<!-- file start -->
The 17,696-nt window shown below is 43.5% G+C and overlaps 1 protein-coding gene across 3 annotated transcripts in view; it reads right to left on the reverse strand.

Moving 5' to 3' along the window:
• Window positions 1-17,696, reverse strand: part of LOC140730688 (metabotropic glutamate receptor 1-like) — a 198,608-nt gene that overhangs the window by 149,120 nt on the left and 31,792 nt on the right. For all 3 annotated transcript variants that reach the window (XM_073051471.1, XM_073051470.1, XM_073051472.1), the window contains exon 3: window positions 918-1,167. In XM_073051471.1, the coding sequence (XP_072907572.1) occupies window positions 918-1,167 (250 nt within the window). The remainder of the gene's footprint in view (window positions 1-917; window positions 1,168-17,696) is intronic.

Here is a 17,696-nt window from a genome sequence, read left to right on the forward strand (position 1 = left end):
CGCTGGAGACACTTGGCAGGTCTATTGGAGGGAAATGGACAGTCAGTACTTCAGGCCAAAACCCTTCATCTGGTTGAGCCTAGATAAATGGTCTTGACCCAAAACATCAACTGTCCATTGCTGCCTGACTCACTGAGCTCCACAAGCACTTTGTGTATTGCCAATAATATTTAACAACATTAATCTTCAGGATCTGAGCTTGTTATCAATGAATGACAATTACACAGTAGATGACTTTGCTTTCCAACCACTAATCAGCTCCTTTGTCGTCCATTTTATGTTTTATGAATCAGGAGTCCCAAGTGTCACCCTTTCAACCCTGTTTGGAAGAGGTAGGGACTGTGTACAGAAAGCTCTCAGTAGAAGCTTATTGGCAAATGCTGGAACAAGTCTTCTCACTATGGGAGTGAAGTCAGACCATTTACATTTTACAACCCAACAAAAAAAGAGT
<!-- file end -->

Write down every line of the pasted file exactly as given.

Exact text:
The 17,696-nt window shown below is 43.5% G+C and overlaps 1 protein-coding gene across 3 annotated transcripts in view; it reads right to left on the reverse strand.

Moving 5' to 3' along the window:
• Window positions 1-17,696, reverse strand: part of LOC140730688 (metabotropic glutamate receptor 1-like) — a 198,608-nt gene that overhangs the window by 149,120 nt on the left and 31,792 nt on the right. For all 3 annotated transcript variants that reach the window (XM_073051471.1, XM_073051470.1, XM_073051472.1), the window contains exon 3: window positions 918-1,167. In XM_073051471.1, the coding sequence (XP_072907572.1) occupies window positions 918-1,167 (250 nt within the window). The remainder of the gene's footprint in view (window positions 1-917; window positions 1,168-17,696) is intronic.

Here is a 17,696-nt window from a genome sequence, read left to right on the forward strand (position 1 = left end):
CGCTGGAGACACTTGGCAGGTCTATTGGAGGGAAATGGACAGTCAGTACTTCAGGCCAAAACCCTTCATCTGGTTGAGCCTAGATAAATGGTCTTGACCCAAAACATCAACTGTCCATTGCTGCCTGACTCACTGAGCTCCACAAGCACTTTGTGTATTGCCAATAATATTTAACAACATTAATCTTCAGGATCTGAGCTTGTTATCAATGAATGACAATTACACAGTAGATGACTTTGCTTTCCAACCACTAATCAGCTCCTTTGTCGTCCATTTTATGTTTTATGAATCAGGAGTCCCAAGTGTCACCCTTTCAACCCTGTTTGGAAGAGGTAGGGACTGTGTACAGAAAGCTCTCAGTAGAAGCTTATTGGCAAATGCTGGAACAAGTCTTCTCACTATGGGAGTGAAGTCAGACCATTTACATTTTACAACCCAACAAAAAAAGAGT